The Seattle Seahawks addressed pressing needs in the NFL draft this week by adding ten rookies to the roster before turning attention to talent in the undrafted free agency. One of the most appealing draft picks is QB Russell Wilson (Wisconsin) picked up with the Seahawks’ 12th pick in the 3rd round, making him the earliest drafted quarterback in the franchise since 1993 when Rick Mirer was drafted 2nd overall. Expected to go early in the draft, but overlooked due to his height, Wilson is a talented and experienced player who should have a lot to offer the Seahawks. Pete Carroll first added to the defensive roster with OLB Bruce Irvin (West Virginia) in round 1 and ILB Bobby Wagner (Utah State) in round 2. With a solid first three picks, the Seahawks gained a lot of speed and unique talent with these players.
Wilson boasts an impressive resume with several single season records at the University of Wisconsin and a brief professional baseball career that he gave up to pursue his love for football. He began his college career at North Carolina State where he quickly became the starting quarterback during his sophomore year and followed with three consecutive 3000+ yard seasons. In 2009, he scored 31 touchdowns then finished his time at NC State with 28 touchdowns in 2010 before transferring to Wisconsin for a career high 33 touchdowns at 72.8 percent and only four interceptions to speak of. Wilson is a natural signal caller whose presence projects unwavering confidence both on and off the field, indicating that he will be a leader on this team regardless of where he fits in with the Seahawks three other quarterbacks.
Some analysts do not agree that the Seahawks needed another quarterback after acquiring Matt Flynn in free agency, but for a team that has been consistently poor at the position since the Hasselbeck-era, this was a good opportunity to secure young talent to develop behind Tarvaris Jackson and Flynn. Pete Carroll has a knack for finding special talent and bringing out their full potential by giving young players experience at the positions that best fit their skill set and the needs of the team. He has yet to announce where Wilson will be on the depth chart, saying only that the team will “figure out where he fits in“ as we go into training camp and the preseason. This is consistent with Carroll’s competition coaching style and should allow Wilson plenty of opportunity to showcase his talents against starter Tarvaris Jackson, back up Josh Portis and newcomer Matt Flynn.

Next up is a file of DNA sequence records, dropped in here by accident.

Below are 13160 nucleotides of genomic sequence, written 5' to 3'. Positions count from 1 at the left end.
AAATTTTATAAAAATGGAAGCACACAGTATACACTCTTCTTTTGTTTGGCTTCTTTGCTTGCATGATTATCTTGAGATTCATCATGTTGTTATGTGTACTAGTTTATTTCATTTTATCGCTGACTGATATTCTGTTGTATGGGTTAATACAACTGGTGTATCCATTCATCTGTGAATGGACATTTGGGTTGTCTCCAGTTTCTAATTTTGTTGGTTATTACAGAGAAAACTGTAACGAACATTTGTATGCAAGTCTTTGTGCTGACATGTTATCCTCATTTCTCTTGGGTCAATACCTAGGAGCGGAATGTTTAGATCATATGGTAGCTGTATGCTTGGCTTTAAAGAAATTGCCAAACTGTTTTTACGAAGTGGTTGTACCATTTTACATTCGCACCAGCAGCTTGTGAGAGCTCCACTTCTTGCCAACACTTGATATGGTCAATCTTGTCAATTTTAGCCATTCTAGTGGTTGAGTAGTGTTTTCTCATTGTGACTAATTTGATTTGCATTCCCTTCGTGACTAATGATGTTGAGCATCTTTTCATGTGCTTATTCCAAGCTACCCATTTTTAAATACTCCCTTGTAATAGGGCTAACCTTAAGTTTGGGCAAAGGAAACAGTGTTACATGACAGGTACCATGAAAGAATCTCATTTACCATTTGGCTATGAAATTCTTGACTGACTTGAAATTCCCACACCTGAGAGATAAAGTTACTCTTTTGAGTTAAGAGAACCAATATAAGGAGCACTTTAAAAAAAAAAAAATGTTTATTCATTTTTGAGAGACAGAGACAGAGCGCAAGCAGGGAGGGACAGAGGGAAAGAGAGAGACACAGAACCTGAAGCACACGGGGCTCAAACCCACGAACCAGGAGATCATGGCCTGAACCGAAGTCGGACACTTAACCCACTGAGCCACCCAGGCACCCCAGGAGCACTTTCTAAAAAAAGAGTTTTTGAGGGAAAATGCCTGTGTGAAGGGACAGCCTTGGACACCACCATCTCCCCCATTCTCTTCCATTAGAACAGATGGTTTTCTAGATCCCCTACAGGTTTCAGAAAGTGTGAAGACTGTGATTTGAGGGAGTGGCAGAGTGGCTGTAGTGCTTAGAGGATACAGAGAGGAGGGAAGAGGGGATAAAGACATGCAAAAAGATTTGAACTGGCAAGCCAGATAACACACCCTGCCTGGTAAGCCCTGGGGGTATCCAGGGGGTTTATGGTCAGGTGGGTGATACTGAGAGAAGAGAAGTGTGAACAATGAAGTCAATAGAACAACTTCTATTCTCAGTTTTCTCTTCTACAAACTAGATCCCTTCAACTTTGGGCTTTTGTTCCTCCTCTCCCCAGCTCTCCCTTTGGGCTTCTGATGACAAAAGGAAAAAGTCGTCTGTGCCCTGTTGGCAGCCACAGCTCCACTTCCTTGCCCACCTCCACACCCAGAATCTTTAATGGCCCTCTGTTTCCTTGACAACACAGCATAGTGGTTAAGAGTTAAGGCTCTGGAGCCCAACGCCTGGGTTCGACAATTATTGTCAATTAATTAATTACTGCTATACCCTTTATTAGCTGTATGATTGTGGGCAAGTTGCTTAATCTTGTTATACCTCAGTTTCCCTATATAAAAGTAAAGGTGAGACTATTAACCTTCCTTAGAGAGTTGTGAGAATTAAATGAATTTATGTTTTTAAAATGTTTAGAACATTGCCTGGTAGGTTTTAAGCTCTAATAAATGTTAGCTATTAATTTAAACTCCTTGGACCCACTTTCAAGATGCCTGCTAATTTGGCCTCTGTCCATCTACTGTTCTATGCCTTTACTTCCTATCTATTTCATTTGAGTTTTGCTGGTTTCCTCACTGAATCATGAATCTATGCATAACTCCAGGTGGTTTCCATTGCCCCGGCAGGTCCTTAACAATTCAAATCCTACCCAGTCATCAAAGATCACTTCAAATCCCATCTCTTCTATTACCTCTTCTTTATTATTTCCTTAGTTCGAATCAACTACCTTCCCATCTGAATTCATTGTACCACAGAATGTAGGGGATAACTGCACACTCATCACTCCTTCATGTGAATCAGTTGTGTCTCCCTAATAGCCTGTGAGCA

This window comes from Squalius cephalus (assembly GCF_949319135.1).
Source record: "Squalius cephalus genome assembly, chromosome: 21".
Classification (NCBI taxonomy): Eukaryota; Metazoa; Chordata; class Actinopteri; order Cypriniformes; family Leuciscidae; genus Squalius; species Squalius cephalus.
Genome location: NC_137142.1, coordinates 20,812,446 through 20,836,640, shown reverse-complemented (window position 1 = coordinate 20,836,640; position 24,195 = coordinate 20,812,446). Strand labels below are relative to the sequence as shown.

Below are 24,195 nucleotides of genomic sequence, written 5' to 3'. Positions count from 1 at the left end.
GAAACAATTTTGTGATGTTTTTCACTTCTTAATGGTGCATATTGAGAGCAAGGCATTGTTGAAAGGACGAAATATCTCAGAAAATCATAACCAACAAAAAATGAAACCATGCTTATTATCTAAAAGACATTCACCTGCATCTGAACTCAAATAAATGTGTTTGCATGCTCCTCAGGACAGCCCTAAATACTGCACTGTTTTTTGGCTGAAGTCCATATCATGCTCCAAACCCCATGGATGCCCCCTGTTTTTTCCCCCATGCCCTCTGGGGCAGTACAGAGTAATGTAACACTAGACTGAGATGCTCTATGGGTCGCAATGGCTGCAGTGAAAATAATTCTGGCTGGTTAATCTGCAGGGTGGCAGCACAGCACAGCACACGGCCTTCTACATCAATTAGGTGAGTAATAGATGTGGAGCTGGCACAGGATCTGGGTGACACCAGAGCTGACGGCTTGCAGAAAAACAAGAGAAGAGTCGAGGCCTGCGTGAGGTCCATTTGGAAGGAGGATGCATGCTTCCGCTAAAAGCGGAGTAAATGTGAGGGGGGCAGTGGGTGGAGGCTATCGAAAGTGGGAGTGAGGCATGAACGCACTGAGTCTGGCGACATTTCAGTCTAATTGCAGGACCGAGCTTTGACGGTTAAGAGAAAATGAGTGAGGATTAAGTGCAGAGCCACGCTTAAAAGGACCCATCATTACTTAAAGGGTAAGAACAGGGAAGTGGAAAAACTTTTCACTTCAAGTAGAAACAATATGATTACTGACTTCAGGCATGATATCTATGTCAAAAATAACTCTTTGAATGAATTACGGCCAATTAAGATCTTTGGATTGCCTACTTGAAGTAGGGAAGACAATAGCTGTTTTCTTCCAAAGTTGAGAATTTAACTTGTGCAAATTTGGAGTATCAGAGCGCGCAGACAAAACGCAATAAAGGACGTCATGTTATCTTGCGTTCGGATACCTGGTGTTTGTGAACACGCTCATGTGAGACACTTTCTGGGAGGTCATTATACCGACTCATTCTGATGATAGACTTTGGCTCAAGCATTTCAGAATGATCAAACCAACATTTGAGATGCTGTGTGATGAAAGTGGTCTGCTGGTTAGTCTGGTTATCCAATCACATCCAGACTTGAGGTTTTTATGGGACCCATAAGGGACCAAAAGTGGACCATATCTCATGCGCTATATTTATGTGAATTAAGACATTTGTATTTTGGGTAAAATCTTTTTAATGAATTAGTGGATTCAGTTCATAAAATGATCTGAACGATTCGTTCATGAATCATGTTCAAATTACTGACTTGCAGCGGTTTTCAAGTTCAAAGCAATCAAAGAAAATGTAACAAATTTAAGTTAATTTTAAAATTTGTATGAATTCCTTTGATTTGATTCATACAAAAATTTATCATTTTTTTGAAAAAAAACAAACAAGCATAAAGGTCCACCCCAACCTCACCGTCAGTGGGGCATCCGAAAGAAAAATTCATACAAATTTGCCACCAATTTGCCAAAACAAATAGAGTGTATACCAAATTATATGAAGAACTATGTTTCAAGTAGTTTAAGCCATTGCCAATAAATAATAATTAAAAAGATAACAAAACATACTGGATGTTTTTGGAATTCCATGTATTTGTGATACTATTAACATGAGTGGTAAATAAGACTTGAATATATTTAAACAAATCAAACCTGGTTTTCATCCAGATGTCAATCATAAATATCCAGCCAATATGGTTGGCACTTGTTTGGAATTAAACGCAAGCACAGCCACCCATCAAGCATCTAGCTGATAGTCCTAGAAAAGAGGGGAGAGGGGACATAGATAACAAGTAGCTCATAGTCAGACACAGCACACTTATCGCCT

Seahawks fans should look forward to significant development at the quarterback position this season as the men compete to prove themselves worthy of the starting position. Wilson is familiar with the west coast offense the Seahawks often use from his days at NC State and is also experienced with the play action game used at Wisconsin. It is this type of pro-style offensive experience that should set Wilson apart from the rest as he looks to prove himself a worthy draft pick. Could 2012 bring an end to the Seattle Seahawks’ quarterback woes? Quite possibly, and judging by his enthusiasm for the recent additions, Pete Carroll seems to think so.
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